Is there something you really, really want to do, but find yourself not doing it? And as much as you’d like to do it, you don’t follow through with your desires because of a sense of perceived limitations that keep you from enjoying that very thing? And if you are being honest with yourself, are those limitations true limitations, or are they simply risks you aren’t willing to take, and haven’t thought about effectively managing?
Recently I found myself asking myself these types of questions. Let me tell a story.
I used to play ice hockey as a teenager and did so through highschool. It was something I was passionate about, and I highly enjoyed the game. But then I became an adult, went to college, and started my career.
All my competing interest and limited free time made playing hockey all but practically impossible. I had too much going on, didn’t live near the rink, and simply didn’t have any more room in my life to play. And while I might occasionally go ice skating when trying to impress a date, there was simply no room in my life to play ice hockey.
But playing competitively in an adult “beer league” recreational hockey simply wasn’t a viable option in my life. I was working 50-60 hours a week, involved in church, trying to date, and just didn’t have the free time to commit to playing hockey. My excuses for not playing it were legitimate. My schedule and pace of life simply didn’t allow for it. I was committed to things that were simply more valuable to me at the time.
But as I got older, and as my personal and professional life stabilized, I finally had more free time. I started dreaming about playing hockey again.
But this time, instead of having legitimate excuses about the limitations I had in my life, I started looking at the risks associated with playing hockey again.
I started thinking about the fact I was in my 30’s, and was out of shape. Most professional hockey players stop playing the game in their 30’s because of their bodies aging them out of their careers. And so I reasoned, if a professional athlete, who has an entire group of trainers, coaches, and doctors , can no longer play, then how is it that I can do so?
After all, I’m over 30, am overweight, and could easily get injured! And what if that injury was more than something that took an ice pack and sone aspirin to recover from? And what if I got seriously injured and that impacted my ability to work? How would I provide? How would I pay for my mortgage? How would that impact my marriage?
So for years, I reasoned like this, and saw them as reasonable excuses why I couldn’t play hockey again. And then a couple years ago I broke my leg playing volleyball with a bunch of teens in the church parking lot.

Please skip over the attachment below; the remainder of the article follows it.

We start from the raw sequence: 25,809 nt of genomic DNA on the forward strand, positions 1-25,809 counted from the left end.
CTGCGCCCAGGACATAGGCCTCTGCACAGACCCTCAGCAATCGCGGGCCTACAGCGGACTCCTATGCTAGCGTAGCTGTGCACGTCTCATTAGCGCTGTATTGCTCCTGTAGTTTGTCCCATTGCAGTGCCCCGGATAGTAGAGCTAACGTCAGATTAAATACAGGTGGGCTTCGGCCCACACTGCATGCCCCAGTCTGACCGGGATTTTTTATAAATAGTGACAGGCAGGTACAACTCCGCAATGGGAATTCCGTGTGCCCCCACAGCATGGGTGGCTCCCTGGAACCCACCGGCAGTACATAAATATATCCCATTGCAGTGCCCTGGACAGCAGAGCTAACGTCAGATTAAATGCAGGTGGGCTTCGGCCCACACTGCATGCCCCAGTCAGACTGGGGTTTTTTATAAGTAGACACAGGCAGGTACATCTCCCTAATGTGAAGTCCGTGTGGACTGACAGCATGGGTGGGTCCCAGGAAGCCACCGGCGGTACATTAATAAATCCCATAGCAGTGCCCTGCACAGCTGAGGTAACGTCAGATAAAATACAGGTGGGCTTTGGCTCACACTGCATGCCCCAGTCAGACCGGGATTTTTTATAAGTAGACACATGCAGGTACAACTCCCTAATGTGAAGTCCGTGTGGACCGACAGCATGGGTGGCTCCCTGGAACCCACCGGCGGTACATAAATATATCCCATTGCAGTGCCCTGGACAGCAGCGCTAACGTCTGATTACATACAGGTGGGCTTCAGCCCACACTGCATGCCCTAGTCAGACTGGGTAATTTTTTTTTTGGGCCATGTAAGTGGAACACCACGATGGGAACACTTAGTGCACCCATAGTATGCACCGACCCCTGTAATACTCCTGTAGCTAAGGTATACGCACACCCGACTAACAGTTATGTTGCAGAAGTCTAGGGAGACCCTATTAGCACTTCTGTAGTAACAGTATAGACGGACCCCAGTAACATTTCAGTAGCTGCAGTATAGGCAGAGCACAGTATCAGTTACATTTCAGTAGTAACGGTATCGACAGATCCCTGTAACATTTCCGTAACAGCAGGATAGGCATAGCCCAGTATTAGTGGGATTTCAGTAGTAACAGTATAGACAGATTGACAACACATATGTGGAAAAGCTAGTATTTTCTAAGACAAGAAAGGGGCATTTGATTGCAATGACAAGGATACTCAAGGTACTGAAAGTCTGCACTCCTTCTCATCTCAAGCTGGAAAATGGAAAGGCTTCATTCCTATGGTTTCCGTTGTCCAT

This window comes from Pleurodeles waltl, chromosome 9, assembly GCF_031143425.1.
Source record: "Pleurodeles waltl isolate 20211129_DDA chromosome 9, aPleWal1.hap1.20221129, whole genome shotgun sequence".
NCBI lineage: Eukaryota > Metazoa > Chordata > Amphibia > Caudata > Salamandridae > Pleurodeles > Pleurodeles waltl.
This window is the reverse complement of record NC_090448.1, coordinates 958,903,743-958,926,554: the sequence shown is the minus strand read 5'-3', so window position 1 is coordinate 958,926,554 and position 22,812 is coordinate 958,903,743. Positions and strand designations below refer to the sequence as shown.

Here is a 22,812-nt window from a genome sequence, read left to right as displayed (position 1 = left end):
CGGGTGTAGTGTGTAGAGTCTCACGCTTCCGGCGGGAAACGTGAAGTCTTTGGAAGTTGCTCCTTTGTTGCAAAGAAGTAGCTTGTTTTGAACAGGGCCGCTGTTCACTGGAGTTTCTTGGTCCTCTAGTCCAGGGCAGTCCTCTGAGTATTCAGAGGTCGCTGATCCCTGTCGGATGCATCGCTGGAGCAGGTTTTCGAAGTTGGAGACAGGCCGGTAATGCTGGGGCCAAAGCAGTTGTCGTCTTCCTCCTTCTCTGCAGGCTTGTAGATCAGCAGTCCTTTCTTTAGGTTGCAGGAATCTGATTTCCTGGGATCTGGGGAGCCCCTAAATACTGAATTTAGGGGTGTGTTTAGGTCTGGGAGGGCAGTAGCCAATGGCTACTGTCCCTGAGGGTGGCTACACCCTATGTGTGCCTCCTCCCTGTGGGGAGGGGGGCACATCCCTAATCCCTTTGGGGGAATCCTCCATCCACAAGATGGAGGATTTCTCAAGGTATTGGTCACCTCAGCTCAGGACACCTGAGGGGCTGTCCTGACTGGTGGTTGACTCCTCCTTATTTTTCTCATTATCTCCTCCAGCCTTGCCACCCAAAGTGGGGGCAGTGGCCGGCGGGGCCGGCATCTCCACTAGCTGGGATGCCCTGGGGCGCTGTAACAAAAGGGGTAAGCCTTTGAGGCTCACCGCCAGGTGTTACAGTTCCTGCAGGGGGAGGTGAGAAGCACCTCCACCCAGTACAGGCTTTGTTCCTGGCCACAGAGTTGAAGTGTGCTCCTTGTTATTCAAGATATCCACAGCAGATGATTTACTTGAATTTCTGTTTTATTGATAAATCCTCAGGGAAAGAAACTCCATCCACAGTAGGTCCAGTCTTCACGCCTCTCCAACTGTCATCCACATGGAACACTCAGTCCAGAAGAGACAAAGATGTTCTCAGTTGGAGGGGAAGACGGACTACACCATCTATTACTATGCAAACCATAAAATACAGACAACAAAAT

That all but put a nail in the coffin for the reasons why I couldn’t play hockey anymore! “Hockey is a young man’s game!” I would tell myself and others over and over again.
But then something happened.
I moved to a new home less than a mile from the rink I played hockey at in high school. Such immediately put an itch inside me. I started dreaming of playing again. But I just knew with all the risks, I couldn’t.
But I still had this itch inside. And finally, it got to me. I decided to grab my old skates and go ice skating with a buddy that I used to play hockey with!
And it… was… glorious.
Don’t get me wrong, I hadn’t skated in 10 years, so my skating was very poor to say the least! But the feel of the cool air blowing across my face as I moved swiftly-ish down the ice just lit a fire inside of me.
And for the next couple of days, all I could do was dream about playing hockey again. I examined my old gear, looked into some new gear, and checked when it would be possible to play.
Then one evening as I was researching some hockey equipment online, my excitement level spilled over and I found myself clicking the “Buy Button.”
What did I just do!?!
Don’t I know about all the bad things that could possibly happen to me if I play hockey again? I just turned 40 years old! And while I’ve recently lost some weight, I’m still a big guy! And my skills are extremely rusty! There’s no way I will be able to play competitively!
And then it dawned on me. I was making excuses, and I’m simply tired of making excuses! For far too long I’ve been imposing limitations on myself, when what I should have been doing is identifying the risks associated with playing ice hockey as an adult, and then taking reasonable steps to manage that risk!
Often, we confuse the two because the fears of what could go wrong keep us from acting on the things we want to do. We allow the fears of the associated risks to keep us forever on the sidelines. But in truth, the risks we often identify aren’t actual limitations, but simply risks we need to identify, manage, and mitigate.
At 40 years old, I have to recognize I am no longer a spring chicken. Playing hockey again will require some modification. I cannot play at the level I played at when I was 17 years old. But… I can still play, and people my age and older do so every single day. Of course, I will need to adjust my game. And I will need to give extra attention to diet, exercise, and things to help me become more limber.
But, playing hockey again at 40 is indeed possible. It’s not just a “young man’s game.” It’s a game I can play again, so long as I’m realistic about identifying the risks, and taking the proper steps to reduce the associated risks.